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BYU football recruiting: Speed and athleticism at wide receiver

The receivers in BYU's 2014 recruiting class appear to be the fastest and most athletic since BYU signed Austin Collie, Todd Watkins, and Michael Reed in 2004. This year's recruits could very well be better than those in 2004. Sure there are other teams with faster receivers out there, but that doesn't take away from the fact that these four receivers have a dynamic combination of size, speed, and athleticism that is all too rare at BYU. With one incoming senior, two juniors, and one freshman, look for this group to make an immediate impact and pick up where departing seniors Cody Hoffman, JD Falslev, and Skyler Ridley left off.

Ron Chenoy-USA TODAY Sports

Let's take a closer look at each receiver starting with the senior and working our way down to the freshman:


Leslie will be graduating from UTEP in electrical engineering as a junior and will be able to play immediately for his senior year. At 6'3" and 210 pounds he is a good sized receiver and will be a fantastic target for QB Taysom Hill. At UTEP he averaged 13.9 yards per reception, had 8 career 100+ yard games, a long reception of 75 yards. Against Tulsa in 2012 he had receptions of 61 and 50 yards that contributed to a 200+ yard receiving game. In a tweet he stated that he has a 4.4 40-yard dash time, which contributed to his consideration as the 2013 #2 deep threat in the nation. An all around athlete, in high school Leslie received accolades as a Texas first-team All-State receiver, All-District basketball player, and Regionals high jumper runner up.


Kurtz hails from Grossmont College in California and is expected to be the replacement for Cody Hoffman. His 6'6" and 205 pound frame gives him the size, even a little taller than Hoffman, to replace BYU's best receiver in school history, but that is just the beginning of what Kurtz has to offer. With a 4.5 40-yard dash, Kurtz has been ranked as the #4 receiver and #22 overall JC player in the country by Rivals and the #6 receiver and #8 overall players from California by 247Sports. Kurtz offers from Oregon, USC, Texas Tech (tip of the hat to Mr. Welker) attest to his athletic ability. In the JUCO ranks he averaged more than 14 yards per reception, had 4 100+ yard receiving games (high of 174 yards), and 6 multi-touchdown games (2 of which were for 3 Tds).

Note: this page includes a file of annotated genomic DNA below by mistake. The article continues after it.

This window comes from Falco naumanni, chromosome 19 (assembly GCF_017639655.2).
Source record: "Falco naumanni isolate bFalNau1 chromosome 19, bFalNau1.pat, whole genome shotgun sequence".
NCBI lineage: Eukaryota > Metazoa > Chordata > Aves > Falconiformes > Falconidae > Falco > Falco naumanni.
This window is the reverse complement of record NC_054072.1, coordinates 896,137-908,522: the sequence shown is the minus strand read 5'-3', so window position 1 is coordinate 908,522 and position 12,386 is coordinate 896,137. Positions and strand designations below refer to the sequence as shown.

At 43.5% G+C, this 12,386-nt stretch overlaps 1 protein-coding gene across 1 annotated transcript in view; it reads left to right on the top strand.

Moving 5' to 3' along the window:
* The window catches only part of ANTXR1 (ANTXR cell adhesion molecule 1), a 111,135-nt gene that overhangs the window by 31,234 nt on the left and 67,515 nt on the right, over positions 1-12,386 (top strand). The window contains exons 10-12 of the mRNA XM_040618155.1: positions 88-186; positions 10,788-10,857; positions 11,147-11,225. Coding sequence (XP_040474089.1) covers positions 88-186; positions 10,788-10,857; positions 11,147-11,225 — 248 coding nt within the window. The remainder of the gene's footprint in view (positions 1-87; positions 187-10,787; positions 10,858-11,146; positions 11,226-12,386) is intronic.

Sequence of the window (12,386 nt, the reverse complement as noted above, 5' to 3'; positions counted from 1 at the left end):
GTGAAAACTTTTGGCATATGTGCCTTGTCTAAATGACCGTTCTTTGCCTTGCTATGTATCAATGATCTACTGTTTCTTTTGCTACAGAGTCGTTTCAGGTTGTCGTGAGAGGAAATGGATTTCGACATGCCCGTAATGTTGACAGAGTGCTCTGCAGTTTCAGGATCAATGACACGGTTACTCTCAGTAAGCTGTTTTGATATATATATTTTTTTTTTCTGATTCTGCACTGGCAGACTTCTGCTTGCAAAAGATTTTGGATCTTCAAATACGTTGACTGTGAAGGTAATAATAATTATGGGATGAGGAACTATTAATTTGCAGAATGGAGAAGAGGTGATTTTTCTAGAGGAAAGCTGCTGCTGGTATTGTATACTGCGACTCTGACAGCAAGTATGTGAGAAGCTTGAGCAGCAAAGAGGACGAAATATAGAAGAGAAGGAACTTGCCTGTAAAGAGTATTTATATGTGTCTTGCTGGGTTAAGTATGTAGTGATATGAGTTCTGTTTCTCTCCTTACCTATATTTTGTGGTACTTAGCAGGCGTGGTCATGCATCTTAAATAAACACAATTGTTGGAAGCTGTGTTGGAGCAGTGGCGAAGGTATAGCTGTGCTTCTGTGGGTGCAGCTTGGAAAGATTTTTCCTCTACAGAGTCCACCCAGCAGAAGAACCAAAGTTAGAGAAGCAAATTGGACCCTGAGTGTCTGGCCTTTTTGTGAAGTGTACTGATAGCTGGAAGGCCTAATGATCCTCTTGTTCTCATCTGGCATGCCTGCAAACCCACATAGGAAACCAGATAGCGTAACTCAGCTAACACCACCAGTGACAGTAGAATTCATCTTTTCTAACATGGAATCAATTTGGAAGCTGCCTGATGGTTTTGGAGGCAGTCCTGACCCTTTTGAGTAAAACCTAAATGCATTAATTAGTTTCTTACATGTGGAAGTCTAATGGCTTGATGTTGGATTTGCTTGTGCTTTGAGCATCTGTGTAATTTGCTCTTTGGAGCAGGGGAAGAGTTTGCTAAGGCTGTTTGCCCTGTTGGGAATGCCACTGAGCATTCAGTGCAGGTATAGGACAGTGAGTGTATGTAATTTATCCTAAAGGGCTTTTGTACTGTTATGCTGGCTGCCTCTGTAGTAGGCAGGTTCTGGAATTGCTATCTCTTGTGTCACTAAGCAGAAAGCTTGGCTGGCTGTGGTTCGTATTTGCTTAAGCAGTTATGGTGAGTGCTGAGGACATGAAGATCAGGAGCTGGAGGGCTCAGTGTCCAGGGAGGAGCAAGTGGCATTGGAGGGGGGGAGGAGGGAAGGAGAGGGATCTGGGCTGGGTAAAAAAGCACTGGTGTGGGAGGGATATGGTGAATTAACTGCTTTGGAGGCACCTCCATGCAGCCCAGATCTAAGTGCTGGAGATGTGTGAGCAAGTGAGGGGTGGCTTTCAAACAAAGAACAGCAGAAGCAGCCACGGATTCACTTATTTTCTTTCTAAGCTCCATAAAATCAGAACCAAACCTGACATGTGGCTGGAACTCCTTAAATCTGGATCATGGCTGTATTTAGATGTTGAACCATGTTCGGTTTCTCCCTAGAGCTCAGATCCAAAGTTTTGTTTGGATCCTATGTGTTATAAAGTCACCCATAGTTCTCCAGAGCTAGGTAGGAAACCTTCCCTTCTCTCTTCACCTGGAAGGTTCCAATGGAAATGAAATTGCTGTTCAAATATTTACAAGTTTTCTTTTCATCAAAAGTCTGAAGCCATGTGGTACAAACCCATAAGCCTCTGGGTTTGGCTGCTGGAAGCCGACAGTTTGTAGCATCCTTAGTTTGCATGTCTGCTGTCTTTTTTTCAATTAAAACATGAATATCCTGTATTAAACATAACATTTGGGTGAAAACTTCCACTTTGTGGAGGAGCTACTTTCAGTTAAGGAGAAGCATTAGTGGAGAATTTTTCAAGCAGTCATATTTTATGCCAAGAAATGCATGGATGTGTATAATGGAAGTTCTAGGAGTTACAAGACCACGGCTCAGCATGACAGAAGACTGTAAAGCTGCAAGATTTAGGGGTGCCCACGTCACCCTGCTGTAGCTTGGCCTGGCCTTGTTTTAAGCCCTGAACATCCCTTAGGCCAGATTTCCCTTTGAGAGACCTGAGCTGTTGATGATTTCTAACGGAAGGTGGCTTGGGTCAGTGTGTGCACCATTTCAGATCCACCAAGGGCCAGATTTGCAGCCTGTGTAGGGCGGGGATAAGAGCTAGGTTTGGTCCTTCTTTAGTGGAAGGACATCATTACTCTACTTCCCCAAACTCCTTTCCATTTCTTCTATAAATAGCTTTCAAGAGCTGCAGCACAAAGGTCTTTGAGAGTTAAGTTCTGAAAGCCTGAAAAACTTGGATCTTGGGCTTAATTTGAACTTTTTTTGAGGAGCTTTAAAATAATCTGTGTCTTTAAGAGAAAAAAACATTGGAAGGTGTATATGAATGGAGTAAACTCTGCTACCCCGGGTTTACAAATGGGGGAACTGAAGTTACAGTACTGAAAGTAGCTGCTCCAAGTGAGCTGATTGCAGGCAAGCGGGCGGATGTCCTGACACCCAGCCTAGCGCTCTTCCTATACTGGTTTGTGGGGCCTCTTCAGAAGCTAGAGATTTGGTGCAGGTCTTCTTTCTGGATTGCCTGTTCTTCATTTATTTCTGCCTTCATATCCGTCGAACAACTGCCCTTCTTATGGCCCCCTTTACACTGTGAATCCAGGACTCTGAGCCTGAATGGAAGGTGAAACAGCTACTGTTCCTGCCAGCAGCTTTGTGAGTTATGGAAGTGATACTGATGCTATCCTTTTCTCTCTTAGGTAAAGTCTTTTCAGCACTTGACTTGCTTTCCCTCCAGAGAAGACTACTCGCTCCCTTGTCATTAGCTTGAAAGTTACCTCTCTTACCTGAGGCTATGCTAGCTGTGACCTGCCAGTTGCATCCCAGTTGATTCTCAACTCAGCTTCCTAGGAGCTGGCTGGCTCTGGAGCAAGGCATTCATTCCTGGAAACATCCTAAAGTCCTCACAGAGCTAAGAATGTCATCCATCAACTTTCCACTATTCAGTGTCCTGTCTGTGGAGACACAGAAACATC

Blackmon is perhaps the most dynamic player of the lot. In high school he played quarterback, wide receiver, running back and defensive back. He started his college career by red shirting his freshman season at Oregon and then played as a red shirt freshman in three games, then transferred to Riverside City College in California. Words such as agile, athletic, shifty, versatile, dynamic, and play maker all aptly describe this 6'1" and 185 pound signee, and in a lot of ways he is very similar to his childhood friend and high school teammate Jamaal Williams (could he be a better athlete than Williams? We'll find out this fall). The two have run track together since they were seven-years old. Blackmon's ability to change directions quickly and stretch the field make him difficult to defend. ESPN named him the #2 wide receiver and 247Sports named him the #2 athlete coming out of high school, where he posted personal records in the 110 m 39" hurdles at 13.88 seconds and the 55 m 39" hurdles at 7.39. He is now ranked the #4 JC Receiver by ESPN and #9 by Rivals and 247Sports. Blackmon was recruited by the likes of Arizona, Utah, and Washington, among other universities.


The son of the legendary James Dye is the lone freshman of this bunch and is built in the same mold as his father. Do not be deceived by his slight frame of 5'9" and 175 pounds. Dye runs a 4.48 40-yard dash and has tremendous football speed. But wait, there's more! Dye has the ability to absorb an impact and stay on his feet, shrug off defenders, and get yardage after initial contact. Much like Blackmon, Dye is very shifty and has great vision of the field. He has the quickness to get to the outside edge and turn the corner, as well as the guts to run the ball up the middle. Think of Dye as the replacement for JD Falslev, except that he is faster and more athletic. Look for him to primarily play in the slot, but also running reverses, or going in motion to line up at running back prior to the snap. An all purpose player, his senior year in high school saw him average 10.5 yards per rush and 13.8 yards per reception.


The BYU coaching staff did an impressive job of reloading the receivers corps. They added depth and longevity by getting a senior, two juniors and a freshmen. These four young men combined with two current players on the mend, Mitch Matthews and Ross Apo, will form an electrifying group of receivers that QB Taysom Hill will look to early and often, short and deep. Which receiver are you the most excited to see dressed in Cougar blue?